pCustom, pCustomForce Examples – Do more with Fusion Particles (DaVinci Resolve)

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pCustom and pCustomForce are two very powerful tools in Blackmagic Design Fusion / DaVinci Resolve. Unfortunately they aren’t that well documented. This is why I decided to create a page dedicated to pCustom examples and use-cases. This should help you to achieve more with particle simulations in Fusion.


You can download the basic Examples (for free) or support me and buy the Advanced Examples I used to create the videos:

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To celebrate my downloads moving to Gumroad, you can get 20% off the Advanced pCustom Example files, until the end of September, using this code:

20pcustom


This will also help you if you don’t have a specific problem but rather want to learn more about Fusion particles or the pCustom tool. We will also look a little bit at the pCustom Force tool as well as the Custom Tool, but this won’t be the main topic of this post.

This isn’t a complete list of all possibilities for VFX or Motion Graphics, it’s simply a collection of methods that I have used before or know about. This post will be updated when I discover new ways of using the pCustom tool. Check the Table of Contents for all examples, as this post is broken up into several pages to keep loading times low.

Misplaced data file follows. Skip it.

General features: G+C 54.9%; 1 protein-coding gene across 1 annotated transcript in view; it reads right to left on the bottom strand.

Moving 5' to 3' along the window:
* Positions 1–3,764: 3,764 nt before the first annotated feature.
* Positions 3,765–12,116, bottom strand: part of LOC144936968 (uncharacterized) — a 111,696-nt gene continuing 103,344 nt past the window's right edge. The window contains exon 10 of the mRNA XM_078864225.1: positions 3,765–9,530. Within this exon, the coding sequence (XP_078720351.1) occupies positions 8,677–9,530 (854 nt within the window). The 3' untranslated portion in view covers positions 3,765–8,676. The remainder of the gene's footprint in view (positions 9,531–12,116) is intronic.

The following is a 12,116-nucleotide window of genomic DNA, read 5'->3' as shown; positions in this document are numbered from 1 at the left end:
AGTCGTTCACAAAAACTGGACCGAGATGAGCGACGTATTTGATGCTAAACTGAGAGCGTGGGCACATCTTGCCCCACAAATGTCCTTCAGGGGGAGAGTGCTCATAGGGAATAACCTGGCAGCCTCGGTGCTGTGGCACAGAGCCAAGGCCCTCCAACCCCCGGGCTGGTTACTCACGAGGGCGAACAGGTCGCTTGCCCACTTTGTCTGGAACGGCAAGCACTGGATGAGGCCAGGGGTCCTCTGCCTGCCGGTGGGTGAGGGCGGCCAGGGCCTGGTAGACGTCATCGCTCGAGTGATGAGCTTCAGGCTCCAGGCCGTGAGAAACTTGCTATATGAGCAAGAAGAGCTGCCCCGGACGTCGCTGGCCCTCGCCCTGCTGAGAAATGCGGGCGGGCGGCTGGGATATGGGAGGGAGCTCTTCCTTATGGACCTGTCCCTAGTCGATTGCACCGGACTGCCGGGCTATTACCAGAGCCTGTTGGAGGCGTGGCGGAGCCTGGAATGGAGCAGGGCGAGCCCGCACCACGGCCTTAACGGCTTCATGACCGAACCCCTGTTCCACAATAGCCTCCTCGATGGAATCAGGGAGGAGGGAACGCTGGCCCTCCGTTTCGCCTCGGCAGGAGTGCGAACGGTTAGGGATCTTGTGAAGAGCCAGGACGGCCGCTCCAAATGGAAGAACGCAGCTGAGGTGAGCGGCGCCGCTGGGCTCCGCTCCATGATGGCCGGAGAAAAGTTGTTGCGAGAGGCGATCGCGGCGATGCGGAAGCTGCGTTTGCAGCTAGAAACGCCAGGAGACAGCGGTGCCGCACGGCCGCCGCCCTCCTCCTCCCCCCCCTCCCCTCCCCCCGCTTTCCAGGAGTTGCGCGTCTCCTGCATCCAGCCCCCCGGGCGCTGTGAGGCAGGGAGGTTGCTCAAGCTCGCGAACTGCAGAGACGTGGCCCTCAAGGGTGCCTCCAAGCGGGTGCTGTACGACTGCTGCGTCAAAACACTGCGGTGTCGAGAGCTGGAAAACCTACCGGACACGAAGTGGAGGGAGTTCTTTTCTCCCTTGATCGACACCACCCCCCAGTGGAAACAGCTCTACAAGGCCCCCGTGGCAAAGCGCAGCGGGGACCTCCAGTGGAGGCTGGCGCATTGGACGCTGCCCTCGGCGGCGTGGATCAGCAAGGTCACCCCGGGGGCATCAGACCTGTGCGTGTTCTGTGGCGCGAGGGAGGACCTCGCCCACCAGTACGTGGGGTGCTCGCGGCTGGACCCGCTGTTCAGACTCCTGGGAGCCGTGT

This is also a very good post to show the vast feature toolset that Fusion gives you out of the box, if you’re willing to learn (especially compared to After Effects for example). Nothing we are doing here is using any plugins.

We will start simple with a way to stick particles to a surface.

Particles stick to a surface mesh

Sticking particles to the surface of a mesh is difficult to achieve using the standard particle toolset. The pBounce comes to mind, but this node struggles at keeping particles truly sticky. They usually jitter or it simply takes too much time to calculate when you increase the roughness. This is a very simple pCustom example but it will help to explain the other examples.

pCustom stick to surface flow view
pCustom Stick to surface

Drop down a pCustom tool and head into the Particle-Tab. Here you will type this into the Velocity X, Y, and Z fields:

Velocity X: if(rgnhit =1, 0, vx)
Velocity Y: if(rgnhit =1, 0, vy)
Velocity Z: if(rgnhit =1, 0, vz)
pCustom Stick to surface Region Tab

Next, go into the Region-Tab and select When intersecting region.

For the Region, you can choose whatever you like. I have chosen Mesh and used a Text3D tool as the mesh.

What is going on here?

The fields in the Particle-Tab of the pCustom tool will calculate each (sub-)frame for each attribute. And three of those attributes are velocity (three because we are working in a 3 Dimensional space and this doesn’t understand vectors).

To modify particles, we can save new numbers in these attributes which will then be copied to each particle. Putting “1” into Velocity Y for example will force the particles to move 1 unit in the Y Direction on each frame.

But we put this Expression into it:

if(rgnhit =1, 0, vy)

We start with an if() Expression. Those work like this:

if(Condition is true, then do this, else do this). 

So in our case: